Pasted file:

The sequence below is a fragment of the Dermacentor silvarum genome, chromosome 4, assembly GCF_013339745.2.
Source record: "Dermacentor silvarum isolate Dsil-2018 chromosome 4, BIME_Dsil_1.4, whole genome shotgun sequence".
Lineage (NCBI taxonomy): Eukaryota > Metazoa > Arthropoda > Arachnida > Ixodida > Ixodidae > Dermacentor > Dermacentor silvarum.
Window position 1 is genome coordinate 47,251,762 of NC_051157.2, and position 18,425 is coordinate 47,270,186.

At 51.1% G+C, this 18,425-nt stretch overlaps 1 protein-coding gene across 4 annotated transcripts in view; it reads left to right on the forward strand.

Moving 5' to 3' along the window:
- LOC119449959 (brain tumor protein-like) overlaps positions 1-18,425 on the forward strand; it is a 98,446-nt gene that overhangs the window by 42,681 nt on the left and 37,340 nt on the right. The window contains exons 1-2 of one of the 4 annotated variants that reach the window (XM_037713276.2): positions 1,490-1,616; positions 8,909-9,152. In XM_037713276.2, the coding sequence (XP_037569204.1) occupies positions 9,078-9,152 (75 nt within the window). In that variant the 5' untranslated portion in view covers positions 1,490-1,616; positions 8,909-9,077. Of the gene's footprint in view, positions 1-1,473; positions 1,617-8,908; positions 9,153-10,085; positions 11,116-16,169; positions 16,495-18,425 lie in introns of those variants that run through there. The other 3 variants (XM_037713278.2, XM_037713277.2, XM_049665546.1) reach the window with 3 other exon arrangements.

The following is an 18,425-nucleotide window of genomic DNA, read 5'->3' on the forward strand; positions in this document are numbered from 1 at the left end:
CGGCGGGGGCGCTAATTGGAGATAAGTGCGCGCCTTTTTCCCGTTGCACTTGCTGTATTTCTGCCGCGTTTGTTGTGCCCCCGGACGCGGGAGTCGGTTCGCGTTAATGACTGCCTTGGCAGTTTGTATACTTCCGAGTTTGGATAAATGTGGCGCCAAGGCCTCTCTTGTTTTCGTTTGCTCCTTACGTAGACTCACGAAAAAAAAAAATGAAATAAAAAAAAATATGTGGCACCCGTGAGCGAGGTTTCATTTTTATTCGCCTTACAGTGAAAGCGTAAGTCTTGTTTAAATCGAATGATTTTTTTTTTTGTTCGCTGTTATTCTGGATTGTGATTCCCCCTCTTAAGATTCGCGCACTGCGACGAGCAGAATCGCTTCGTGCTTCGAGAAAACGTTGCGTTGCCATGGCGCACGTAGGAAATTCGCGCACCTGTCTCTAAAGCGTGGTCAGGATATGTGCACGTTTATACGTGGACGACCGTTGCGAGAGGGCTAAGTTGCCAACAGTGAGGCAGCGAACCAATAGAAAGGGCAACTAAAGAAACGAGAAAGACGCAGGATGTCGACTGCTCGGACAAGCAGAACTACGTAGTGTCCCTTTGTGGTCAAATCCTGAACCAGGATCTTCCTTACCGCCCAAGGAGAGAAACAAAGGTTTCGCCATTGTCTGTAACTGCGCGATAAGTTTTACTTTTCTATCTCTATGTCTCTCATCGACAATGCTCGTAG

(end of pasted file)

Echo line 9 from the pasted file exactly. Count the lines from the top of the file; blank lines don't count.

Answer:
CGGCGGGGGCGCTAATTGGAGATAAGTGCGCGCCTTTTTCCCGTTGCACTTGCTGTATTTCTGCCGCGTTTGTTGTGCCCCCGGACGCGGGAGTCGGTTCGCGTTAATGACTGCCTTGGCAGTTTGTATACTTCCGAGTTTGGATAAATGTGGCGCCAAGGCCTCTCTTGTTTTCGTTTGCTCCTTACGTAGACTCACGAAAAAAAAAAATGAAATAAAAAAAAATATGTGGCACCCGTGAGCGAGGTTTCATTTTTATTCGCCTTACAGTGAAAGCGTAAGTCTTGTTTAAATCGAATGATTTTTTTTTTTGTTCGCTGTTATTCTGGATTGTGATTCCCCCTCTTAAGATTCGCGCACTGCGACGAGCAGAATCGCTTCGTGCTTCGAGAAAACGTTGCGTTGCCATGGCGCACGTAGGAAATTCGCGCACCTGTCTCTAAAGCGTGGTCAGGATATGTGCACGTTTATACGTGGACGACCGTTGCGAGAGGGCTAAGTTGCCAACAGTGAGGCAGCGAACCAATAGAAAGGGCAACTAAAGAAACGAGAAAGACGCAGGATGTCGACTGCTCGGACAAGCAGAACTACGTAGTGTCCCTTTGTGGTCAAATCCTGAACCAGGATCTTCCTTACCGCCCAAGGAGAGAAACAAAGGTTTCGCCATTGTCTGTAACTGCGCGATAAGTTTTACTTTTCTATCTCTATGTCTCTCATCGACAATGCTCGTAG